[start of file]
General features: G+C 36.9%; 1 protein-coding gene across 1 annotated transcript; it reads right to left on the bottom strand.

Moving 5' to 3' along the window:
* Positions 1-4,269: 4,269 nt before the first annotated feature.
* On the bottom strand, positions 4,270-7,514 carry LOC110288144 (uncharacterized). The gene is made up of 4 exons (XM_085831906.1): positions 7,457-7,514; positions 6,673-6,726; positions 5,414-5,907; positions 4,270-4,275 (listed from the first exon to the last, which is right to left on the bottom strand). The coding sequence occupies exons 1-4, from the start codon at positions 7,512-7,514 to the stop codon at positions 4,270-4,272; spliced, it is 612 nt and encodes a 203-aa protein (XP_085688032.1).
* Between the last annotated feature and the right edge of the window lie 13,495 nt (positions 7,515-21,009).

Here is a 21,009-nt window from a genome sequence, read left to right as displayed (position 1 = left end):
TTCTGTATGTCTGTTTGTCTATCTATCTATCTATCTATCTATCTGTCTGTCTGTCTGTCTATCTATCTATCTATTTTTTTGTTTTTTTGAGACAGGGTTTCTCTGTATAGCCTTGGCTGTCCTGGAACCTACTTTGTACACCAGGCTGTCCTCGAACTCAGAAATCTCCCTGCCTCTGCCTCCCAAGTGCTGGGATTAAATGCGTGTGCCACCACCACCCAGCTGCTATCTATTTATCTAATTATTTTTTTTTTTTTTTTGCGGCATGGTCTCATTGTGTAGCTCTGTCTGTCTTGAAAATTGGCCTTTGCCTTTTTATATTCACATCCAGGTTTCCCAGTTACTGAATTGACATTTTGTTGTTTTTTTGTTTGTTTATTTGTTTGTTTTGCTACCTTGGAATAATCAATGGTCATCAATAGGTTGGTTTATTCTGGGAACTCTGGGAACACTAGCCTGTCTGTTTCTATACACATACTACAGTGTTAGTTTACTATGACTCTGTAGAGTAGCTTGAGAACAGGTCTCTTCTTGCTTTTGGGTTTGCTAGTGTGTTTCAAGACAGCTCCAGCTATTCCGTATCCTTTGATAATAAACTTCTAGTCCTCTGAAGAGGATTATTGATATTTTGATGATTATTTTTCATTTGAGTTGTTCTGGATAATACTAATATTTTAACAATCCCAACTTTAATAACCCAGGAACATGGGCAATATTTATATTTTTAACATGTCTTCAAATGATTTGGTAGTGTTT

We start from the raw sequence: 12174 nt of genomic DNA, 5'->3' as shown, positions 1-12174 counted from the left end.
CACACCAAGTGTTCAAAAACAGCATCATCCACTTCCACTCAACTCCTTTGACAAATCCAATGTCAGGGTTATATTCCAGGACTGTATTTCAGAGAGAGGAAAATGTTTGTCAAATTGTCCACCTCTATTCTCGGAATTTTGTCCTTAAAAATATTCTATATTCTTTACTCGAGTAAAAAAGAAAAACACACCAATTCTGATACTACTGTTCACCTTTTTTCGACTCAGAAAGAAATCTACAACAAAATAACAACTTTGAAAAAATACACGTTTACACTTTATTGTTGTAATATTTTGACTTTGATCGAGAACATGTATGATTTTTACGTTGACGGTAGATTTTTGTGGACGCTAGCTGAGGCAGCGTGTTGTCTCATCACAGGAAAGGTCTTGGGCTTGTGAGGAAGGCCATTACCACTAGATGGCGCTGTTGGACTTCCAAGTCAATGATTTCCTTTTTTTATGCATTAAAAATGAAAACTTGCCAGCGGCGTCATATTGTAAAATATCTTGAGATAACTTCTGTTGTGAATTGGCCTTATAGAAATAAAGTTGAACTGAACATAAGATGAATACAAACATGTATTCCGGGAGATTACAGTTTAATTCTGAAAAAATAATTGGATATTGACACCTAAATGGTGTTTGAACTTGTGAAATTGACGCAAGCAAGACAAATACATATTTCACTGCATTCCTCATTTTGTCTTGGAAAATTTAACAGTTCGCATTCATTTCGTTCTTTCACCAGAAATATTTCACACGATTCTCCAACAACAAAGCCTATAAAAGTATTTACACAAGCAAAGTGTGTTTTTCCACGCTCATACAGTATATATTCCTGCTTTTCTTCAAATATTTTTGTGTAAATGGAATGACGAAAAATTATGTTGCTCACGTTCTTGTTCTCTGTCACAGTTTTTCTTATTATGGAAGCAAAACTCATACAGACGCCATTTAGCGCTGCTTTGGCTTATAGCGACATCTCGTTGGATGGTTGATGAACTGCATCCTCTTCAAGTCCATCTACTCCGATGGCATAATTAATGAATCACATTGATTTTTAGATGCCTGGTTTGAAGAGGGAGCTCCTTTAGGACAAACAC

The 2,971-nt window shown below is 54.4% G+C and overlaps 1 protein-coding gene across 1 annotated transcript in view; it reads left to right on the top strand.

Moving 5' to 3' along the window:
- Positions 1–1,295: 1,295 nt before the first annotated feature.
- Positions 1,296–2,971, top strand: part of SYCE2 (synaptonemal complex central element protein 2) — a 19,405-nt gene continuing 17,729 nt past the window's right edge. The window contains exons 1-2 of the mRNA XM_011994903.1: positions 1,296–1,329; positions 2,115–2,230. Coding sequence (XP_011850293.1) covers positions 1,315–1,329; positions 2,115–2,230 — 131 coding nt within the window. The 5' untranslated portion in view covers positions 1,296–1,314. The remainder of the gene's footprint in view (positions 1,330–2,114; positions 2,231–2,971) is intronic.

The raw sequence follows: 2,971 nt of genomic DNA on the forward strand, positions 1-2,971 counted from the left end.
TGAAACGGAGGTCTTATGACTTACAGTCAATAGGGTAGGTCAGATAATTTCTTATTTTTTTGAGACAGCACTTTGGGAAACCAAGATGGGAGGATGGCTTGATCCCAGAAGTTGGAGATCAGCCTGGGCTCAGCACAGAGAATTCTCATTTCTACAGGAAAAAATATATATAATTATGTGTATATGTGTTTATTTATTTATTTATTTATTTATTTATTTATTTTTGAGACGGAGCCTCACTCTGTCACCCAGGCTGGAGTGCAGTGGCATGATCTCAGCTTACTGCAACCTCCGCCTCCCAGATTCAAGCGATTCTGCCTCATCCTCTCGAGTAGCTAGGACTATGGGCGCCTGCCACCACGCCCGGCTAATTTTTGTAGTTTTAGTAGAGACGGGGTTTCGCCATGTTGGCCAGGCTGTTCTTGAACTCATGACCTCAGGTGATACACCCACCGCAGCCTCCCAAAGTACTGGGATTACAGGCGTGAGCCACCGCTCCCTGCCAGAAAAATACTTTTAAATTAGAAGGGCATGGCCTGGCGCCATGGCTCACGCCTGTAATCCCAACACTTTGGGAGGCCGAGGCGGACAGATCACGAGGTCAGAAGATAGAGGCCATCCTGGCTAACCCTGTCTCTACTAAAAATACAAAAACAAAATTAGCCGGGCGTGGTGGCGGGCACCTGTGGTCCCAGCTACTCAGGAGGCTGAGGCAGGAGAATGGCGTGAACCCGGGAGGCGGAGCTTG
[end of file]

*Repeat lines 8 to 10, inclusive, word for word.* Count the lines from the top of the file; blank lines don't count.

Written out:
We start from the raw sequence: 12174 nt of genomic DNA, 5'->3' as shown, positions 1-12174 counted from the left end.
CACACCAAGTGTTCAAAAACAGCATCATCCACTTCCACTCAACTCCTTTGACAAATCCAATGTCAGGGTTATATTCCAGGACTGTATTTCAGAGAGAGGAAAATGTTTGTCAAATTGTCCACCTCTATTCTCGGAATTTTGTCCTTAAAAATATTCTATATTCTTTACTCGAGTAAAAAAGAAAAACACACCAATTCTGATACTACTGTTCACCTTTTTTCGACTCAGAAAGAAATCTACAACAAAATAACAACTTTGAAAAAATACACGTTTACACTTTATTGTTGTAATATTTTGACTTTGATCGAGAACATGTATGATTTTTACGTTGACGGTAGATTTTTGTGGACGCTAGCTGAGGCAGCGTGTTGTCTCATCACAGGAAAGGTCTTGGGCTTGTGAGGAAGGCCATTACCACTAGATGGCGCTGTTGGACTTCCAAGTCAATGATTTCCTTTTTTTATGCATTAAAAATGAAAACTTGCCAGCGGCGTCATATTGTAAAATATCTTGAGATAACTTCTGTTGTGAATTGGCCTTATAGAAATAAAGTTGAACTGAACATAAGATGAATACAAACATGTATTCCGGGAGATTACAGTTTAATTCTGAAAAAATAATTGGATATTGACACCTAAATGGTGTTTGAACTTGTGAAATTGACGCAAGCAAGACAAATACATATTTCACTGCATTCCTCATTTTGTCTTGGAAAATTTAACAGTTCGCATTCATTTCGTTCTTTCACCAGAAATATTTCACACGATTCTCCAACAACAAAGCCTATAAAAGTATTTACACAAGCAAAGTGTGTTTTTCCACGCTCATACAGTATATATTCCTGCTTTTCTTCAAATATTTTTGTGTAAATGGAATGACGAAAAATTATGTTGCTCACGTTCTTGTTCTCTGTCACAGTTTTTCTTATTATGGAAGCAAAACTCATACAGACGCCATTTAGCGCTGCTTTGGCTTATAGCGACATCTCGTTGGATGGTTGATGAACTGCATCCTCTTCAAGTCCATCTACTCCGATGGCATAATTAATGAATCACATTGATTTTTAGATGCCTGGTTTGAAGAGGGAGCTCCTTTAGGACAAACAC

The 2,971-nt window shown below is 54.4% G+C and overlaps 1 protein-coding gene across 1 annotated transcript in view; it reads left to right on the top strand.